As for posterity…will there be anyone reading novels in twenty years time but literary scholars? Will there be anyone left alive in a hundred years time?
Rumpus: In your manifesto, you discuss literary life as “a dead ideal,” and our loss of literature as a source of tragedy and revolution. A reader senses that Lars and W. also mourn this loss, to the degree that they’re aware of it, but they’re also both total boobs. What advantages did you find in using figures of fun to engage with a loss that genuinely troubles you?
Iyer: Yes, the characters are first of all ridiculous, even as they might have the right instincts about certain things. To be sure, we laugh at them, but I hope that we also laugh with them—their blackly comic treatment of certain topics resonates with a more general cultural uncertainty, a sense of lost norms, of disorientation, to which, I think, we can all relate. I think the reader can take W. and Lars seriously when they mourn modernism’s sense of the importance of literature and philosophy, or when they decry the effects of contemporary capitalism.
Rumpus: Similarly, a reader of Exodus can find evidence of the damage done by the privatization of education, and W. is at once a critic of capitalism and a ridiculous person. Did you ever feel that the range of your critiques was limited by the intellects of your characters?
Iyer: I have high regard for the intellects of my characters! W. makes sense of some difficult texts—those of [Franz] Rosenzweig, Hermann Cohen, Kierkegaard and others. Lars, the narrator, might seem idiotic, if you see him from W.’s perspective, but he is the narrator of the trilogy, and to narrate is, etymologically at least, to be an authority—one who knows. Lars, the narrator, knows what he’s doing! No idiot could have written my trilogy—or at least that’s what I tell myself!
Rumpus: Lars’s voice is deceptively complex—the first person gives us access to his interiority, in theory, but much of what we learn about Lars, we learn from Lars’s quoting of W.’s opinions about Lars. Much of this is abuse, of course, and a reader might be tempted to wonder why Lars sticks around.
Iyer: Lars, the narrator, tells us very little about himself directly. It is almost entirely through W.’s reported speech about Lars, that we learn about Lars. This creates a distance, which allows Lars to take on a mythical character. His outline is blurred; he doesn’t seem quite real. And it is because of this that I hope his reported experiences of meaninglessness and pointlessness take on a representative character. In W.’s accounts of him, Lars becomes a stand-in for a reader likewise searching futilely for a direction in life.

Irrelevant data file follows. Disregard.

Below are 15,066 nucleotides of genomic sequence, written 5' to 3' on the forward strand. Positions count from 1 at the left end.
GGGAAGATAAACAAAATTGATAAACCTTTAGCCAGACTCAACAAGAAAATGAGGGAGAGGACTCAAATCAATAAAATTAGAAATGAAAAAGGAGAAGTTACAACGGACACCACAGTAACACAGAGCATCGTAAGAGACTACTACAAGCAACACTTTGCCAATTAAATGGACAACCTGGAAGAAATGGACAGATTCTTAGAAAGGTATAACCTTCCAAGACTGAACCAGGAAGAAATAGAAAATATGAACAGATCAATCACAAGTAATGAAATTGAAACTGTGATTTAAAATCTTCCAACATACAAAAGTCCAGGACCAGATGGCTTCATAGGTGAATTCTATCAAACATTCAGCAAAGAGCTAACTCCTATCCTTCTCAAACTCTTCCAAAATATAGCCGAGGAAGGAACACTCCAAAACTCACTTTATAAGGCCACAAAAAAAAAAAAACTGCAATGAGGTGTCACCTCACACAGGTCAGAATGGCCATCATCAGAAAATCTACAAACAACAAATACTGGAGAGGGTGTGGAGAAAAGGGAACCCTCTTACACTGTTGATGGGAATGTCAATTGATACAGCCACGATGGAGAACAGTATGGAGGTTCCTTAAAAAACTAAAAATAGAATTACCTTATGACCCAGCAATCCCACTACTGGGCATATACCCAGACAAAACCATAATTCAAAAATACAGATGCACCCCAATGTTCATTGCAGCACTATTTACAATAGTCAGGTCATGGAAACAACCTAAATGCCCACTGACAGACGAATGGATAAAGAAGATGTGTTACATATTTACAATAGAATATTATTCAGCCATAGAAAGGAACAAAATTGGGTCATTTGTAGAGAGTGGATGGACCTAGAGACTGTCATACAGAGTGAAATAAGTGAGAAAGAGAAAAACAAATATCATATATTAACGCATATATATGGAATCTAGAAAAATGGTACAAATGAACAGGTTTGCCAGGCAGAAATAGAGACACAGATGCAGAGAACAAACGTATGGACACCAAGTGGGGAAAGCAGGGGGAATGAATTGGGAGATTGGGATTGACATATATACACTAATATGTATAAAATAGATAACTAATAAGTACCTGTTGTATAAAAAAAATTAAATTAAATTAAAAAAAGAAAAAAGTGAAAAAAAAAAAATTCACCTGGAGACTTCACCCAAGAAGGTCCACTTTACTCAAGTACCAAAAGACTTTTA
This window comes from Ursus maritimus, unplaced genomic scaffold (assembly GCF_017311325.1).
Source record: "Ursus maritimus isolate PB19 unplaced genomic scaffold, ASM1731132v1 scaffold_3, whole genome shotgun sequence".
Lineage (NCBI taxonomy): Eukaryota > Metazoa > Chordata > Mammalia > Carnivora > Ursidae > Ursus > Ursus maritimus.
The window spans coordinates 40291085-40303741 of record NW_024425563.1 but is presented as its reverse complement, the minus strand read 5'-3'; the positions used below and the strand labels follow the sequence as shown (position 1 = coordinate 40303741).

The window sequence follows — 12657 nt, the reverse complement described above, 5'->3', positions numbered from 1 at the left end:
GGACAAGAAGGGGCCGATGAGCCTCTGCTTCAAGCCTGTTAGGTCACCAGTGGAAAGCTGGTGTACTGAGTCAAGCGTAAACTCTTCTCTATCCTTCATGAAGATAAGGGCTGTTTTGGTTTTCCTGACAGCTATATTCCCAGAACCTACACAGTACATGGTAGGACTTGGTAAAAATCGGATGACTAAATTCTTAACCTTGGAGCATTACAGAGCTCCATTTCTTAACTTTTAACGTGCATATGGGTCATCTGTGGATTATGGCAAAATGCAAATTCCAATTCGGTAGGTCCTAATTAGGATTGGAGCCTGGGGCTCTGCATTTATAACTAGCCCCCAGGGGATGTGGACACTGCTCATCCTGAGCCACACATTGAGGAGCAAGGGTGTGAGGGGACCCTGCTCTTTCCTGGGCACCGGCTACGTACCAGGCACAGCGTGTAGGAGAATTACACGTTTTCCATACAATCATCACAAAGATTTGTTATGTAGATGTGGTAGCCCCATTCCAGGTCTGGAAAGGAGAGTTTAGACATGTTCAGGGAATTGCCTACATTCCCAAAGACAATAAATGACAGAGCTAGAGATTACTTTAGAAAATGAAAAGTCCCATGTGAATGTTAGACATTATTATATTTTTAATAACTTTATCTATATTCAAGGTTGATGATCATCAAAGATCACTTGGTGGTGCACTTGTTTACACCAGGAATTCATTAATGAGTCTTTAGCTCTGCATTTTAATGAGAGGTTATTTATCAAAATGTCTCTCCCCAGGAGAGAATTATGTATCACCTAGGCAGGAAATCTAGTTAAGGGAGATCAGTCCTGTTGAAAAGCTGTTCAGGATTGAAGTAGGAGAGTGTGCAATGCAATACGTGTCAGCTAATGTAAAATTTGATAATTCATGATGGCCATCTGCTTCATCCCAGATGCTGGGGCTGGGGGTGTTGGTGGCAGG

As you say, much of what W. says to Lars takes the form of insults. Why is Lars, the narrator, so careful to report these insults? There must be an element of enjoyment here. W. is paying real attention to Lars; his insults are bespoke, tailored exactly to the particularities of his friend—they are the very opposite of the generic blandishments the happy capitalists dish out to one another. W. insults Lars, I think, in the name of friendship. And it is in the name of friendship that Lars writes his trilogy, which is as much a tribute to W. as it is a piss-take.
Rumpus: Would you agree that as the reach of literature contracts, the barrier between high and low culture also becomes more porous? I’m thinking of what people are calling our Golden Age of TV. A program like Mad Men is executed with stylistic rigor and engages with the false promises of material society—with tragedy, if not revolution.
Iyer: Perry Anderson claims that television had a particularly big role in the breakdown of the distinction between “high” and “low” culture. The arrival of color television was, he argues, the technological watershed of the postmodern era. The barrier between high and low culture becomes irrelevant with the onset of color television. A great levelling occurs, which is no bad thing if we think of older snobberies towards popular forms.
And Anderson points to something else of interest: television did not have a modernist past. The continuous visual gabble that floods the popular imaginary is not rooted in the great innovations of the modern period. Of course, there are exceptions—we might think of the formal innovations of [British teleplay writer] Dennis Potter’s work. But, in general, television obliterates the memory of modernism, and the aesthetic and political energies associated with it.
Everyone says that the cultural vibrancy that was once found in the novel is now to be found in our “Golden Age of TV.” I’m in no position to judge. Certainly, Mad Men is magnificent (except for the first half of season three). Novelists can’t compete with this kind of immaculately-rendered realism. Nor can the novel compete with the ease with such a series can be enjoyed—simply turning on the television and relaxing on the sofa with your partner, while sipping a glass of wine. Reading is much more laborious, much less companionable. But this difficulty of reading—the difficult joy of reading literary fiction, where the word literary refers to what makes a book alien in some sense—still has a kind of importance. Anything that wrenches us from the easy enjoyment that defines our time.